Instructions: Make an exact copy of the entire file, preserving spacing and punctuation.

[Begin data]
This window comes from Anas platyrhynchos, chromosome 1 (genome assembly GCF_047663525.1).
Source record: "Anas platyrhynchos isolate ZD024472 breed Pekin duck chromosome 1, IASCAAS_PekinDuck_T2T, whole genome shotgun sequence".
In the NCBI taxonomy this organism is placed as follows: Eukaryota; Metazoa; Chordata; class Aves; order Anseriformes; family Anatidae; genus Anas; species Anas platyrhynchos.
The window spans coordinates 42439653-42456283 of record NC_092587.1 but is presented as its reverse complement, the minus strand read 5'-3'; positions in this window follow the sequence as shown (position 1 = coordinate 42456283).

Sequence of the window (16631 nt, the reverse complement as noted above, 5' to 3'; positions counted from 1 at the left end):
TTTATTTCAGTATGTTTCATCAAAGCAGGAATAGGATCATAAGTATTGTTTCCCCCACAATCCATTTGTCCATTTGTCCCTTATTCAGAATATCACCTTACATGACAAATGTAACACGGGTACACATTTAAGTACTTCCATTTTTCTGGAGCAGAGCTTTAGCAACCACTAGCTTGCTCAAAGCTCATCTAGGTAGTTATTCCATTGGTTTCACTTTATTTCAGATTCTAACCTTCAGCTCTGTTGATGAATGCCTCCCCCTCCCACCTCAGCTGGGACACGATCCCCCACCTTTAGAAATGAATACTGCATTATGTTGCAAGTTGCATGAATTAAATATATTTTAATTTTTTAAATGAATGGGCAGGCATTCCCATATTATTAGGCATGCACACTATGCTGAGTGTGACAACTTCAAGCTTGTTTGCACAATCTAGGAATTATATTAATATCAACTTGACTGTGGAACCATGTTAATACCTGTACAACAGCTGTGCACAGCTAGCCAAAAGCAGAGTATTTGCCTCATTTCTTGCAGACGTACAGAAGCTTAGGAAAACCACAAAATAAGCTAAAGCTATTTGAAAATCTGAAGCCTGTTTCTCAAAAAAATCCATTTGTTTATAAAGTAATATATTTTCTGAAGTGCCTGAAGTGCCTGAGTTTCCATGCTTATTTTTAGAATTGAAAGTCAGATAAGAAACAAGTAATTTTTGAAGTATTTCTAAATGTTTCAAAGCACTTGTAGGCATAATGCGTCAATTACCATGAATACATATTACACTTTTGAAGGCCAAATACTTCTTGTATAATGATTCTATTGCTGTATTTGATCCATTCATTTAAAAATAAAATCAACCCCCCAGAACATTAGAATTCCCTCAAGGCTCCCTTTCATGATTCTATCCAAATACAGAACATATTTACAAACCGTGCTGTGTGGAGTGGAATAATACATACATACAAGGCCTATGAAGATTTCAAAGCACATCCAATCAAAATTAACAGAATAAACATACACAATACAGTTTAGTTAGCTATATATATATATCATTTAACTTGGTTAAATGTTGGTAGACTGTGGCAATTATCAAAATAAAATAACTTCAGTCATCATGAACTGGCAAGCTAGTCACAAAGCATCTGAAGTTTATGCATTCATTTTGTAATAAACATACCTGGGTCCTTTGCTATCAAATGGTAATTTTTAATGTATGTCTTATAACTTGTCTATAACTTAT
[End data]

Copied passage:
This window comes from Anas platyrhynchos, chromosome 1 (genome assembly GCF_047663525.1).
Source record: "Anas platyrhynchos isolate ZD024472 breed Pekin duck chromosome 1, IASCAAS_PekinDuck_T2T, whole genome shotgun sequence".
In the NCBI taxonomy this organism is placed as follows: Eukaryota; Metazoa; Chordata; class Aves; order Anseriformes; family Anatidae; genus Anas; species Anas platyrhynchos.
The window spans coordinates 42439653-42456283 of record NC_092587.1 but is presented as its reverse complement, the minus strand read 5'-3'; positions in this window follow the sequence as shown (position 1 = coordinate 42456283).

Sequence of the window (16631 nt, the reverse complement as noted above, 5' to 3'; positions counted from 1 at the left end):
TTTATTTCAGTATGTTTCATCAAAGCAGGAATAGGATCATAAGTATTGTTTCCCCCACAATCCATTTGTCCATTTGTCCCTTATTCAGAATATCACCTTACATGACAAATGTAACACGGGTACACATTTAAGTACTTCCATTTTTCTGGAGCAGAGCTTTAGCAACCACTAGCTTGCTCAAAGCTCATCTAGGTAGTTATTCCATTGGTTTCACTTTATTTCAGATTCTAACCTTCAGCTCTGTTGATGAATGCCTCCCCCTCCCACCTCAGCTGGGACACGATCCCCCACCTTTAGAAATGAATACTGCATTATGTTGCAAGTTGCATGAATTAAATATATTTTAATTTTTTAAATGAATGGGCAGGCATTCCCATATTATTAGGCATGCACACTATGCTGAGTGTGACAACTTCAAGCTTGTTTGCACAATCTAGGAATTATATTAATATCAACTTGACTGTGGAACCATGTTAATACCTGTACAACAGCTGTGCACAGCTAGCCAAAAGCAGAGTATTTGCCTCATTTCTTGCAGACGTACAGAAGCTTAGGAAAACCACAAAATAAGCTAAAGCTATTTGAAAATCTGAAGCCTGTTTCTCAAAAAAATCCATTTGTTTATAAAGTAATATATTTTCTGAAGTGCCTGAAGTGCCTGAGTTTCCATGCTTATTTTTAGAATTGAAAGTCAGATAAGAAACAAGTAATTTTTGAAGTATTTCTAAATGTTTCAAAGCACTTGTAGGCATAATGCGTCAATTACCATGAATACATATTACACTTTTGAAGGCCAAATACTTCTTGTATAATGATTCTATTGCTGTATTTGATCCATTCATTTAAAAATAAAATCAACCCCCCAGAACATTAGAATTCCCTCAAGGCTCCCTTTCATGATTCTATCCAAATACAGAACATATTTACAAACCGTGCTGTGTGGAGTGGAATAATACATACATACAAGGCCTATGAAGATTTCAAAGCACATCCAATCAAAATTAACAGAATAAACATACACAATACAGTTTAGTTAGCTATATATATATATCATTTAACTTGGTTAAATGTTGGTAGACTGTGGCAATTATCAAAATAAAATAACTTCAGTCATCATGAACTGGCAAGCTAGTCACAAAGCATCTGAAGTTTATGCATTCATTTTGTAATAAACATACCTGGGTCCTTTGCTATCAAATGGTAATTTTTAATGTATGTCTTATAACTTGTCTATAACTTAT